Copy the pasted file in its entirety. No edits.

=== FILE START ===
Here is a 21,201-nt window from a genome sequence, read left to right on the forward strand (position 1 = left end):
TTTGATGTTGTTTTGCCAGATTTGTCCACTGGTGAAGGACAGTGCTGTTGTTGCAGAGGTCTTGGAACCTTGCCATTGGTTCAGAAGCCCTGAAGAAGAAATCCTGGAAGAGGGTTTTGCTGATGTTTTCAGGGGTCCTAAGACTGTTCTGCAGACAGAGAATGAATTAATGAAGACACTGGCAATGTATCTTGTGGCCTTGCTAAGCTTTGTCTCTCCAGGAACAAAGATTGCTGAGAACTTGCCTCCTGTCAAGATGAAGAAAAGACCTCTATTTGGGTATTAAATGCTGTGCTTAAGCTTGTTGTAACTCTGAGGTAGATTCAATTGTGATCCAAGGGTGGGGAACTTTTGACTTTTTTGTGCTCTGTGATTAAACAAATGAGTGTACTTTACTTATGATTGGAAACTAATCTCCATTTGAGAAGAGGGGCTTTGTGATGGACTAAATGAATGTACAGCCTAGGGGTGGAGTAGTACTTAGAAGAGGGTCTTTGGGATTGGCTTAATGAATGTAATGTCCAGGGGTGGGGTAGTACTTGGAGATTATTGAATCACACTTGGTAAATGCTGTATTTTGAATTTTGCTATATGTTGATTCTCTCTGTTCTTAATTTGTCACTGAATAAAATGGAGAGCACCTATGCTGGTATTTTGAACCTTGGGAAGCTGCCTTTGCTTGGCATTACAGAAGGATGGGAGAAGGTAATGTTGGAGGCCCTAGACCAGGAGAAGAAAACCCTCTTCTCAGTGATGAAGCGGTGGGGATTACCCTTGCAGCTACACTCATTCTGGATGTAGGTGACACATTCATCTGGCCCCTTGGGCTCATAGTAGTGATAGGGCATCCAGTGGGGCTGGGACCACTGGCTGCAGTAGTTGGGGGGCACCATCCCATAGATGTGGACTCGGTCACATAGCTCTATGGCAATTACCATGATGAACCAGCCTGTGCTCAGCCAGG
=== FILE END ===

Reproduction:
Here is a 21,201-nt window from a genome sequence, read left to right on the forward strand (position 1 = left end):
TTTGATGTTGTTTTGCCAGATTTGTCCACTGGTGAAGGACAGTGCTGTTGTTGCAGAGGTCTTGGAACCTTGCCATTGGTTCAGAAGCCCTGAAGAAGAAATCCTGGAAGAGGGTTTTGCTGATGTTTTCAGGGGTCCTAAGACTGTTCTGCAGACAGAGAATGAATTAATGAAGACACTGGCAATGTATCTTGTGGCCTTGCTAAGCTTTGTCTCTCCAGGAACAAAGATTGCTGAGAACTTGCCTCCTGTCAAGATGAAGAAAAGACCTCTATTTGGGTATTAAATGCTGTGCTTAAGCTTGTTGTAACTCTGAGGTAGATTCAATTGTGATCCAAGGGTGGGGAACTTTTGACTTTTTTGTGCTCTGTGATTAAACAAATGAGTGTACTTTACTTATGATTGGAAACTAATCTCCATTTGAGAAGAGGGGCTTTGTGATGGACTAAATGAATGTACAGCCTAGGGGTGGAGTAGTACTTAGAAGAGGGTCTTTGGGATTGGCTTAATGAATGTAATGTCCAGGGGTGGGGTAGTACTTGGAGATTATTGAATCACACTTGGTAAATGCTGTATTTTGAATTTTGCTATATGTTGATTCTCTCTGTTCTTAATTTGTCACTGAATAAAATGGAGAGCACCTATGCTGGTATTTTGAACCTTGGGAAGCTGCCTTTGCTTGGCATTACAGAAGGATGGGAGAAGGTAATGTTGGAGGCCCTAGACCAGGAGAAGAAAACCCTCTTCTCAGTGATGAAGCGGTGGGGATTACCCTTGCAGCTACACTCATTCTGGATGTAGGTGACACATTCATCTGGCCCCTTGGGCTCATAGTAGTGATAGGGCATCCAGTGGGGCTGGGACCACTGGCTGCAGTAGTTGGGGGGCACCATCCCATAGATGTGGACTCGGTCACATAGCTCTATGGCAATTACCATGATGAACCAGCCTGTGCTCAGCCAGG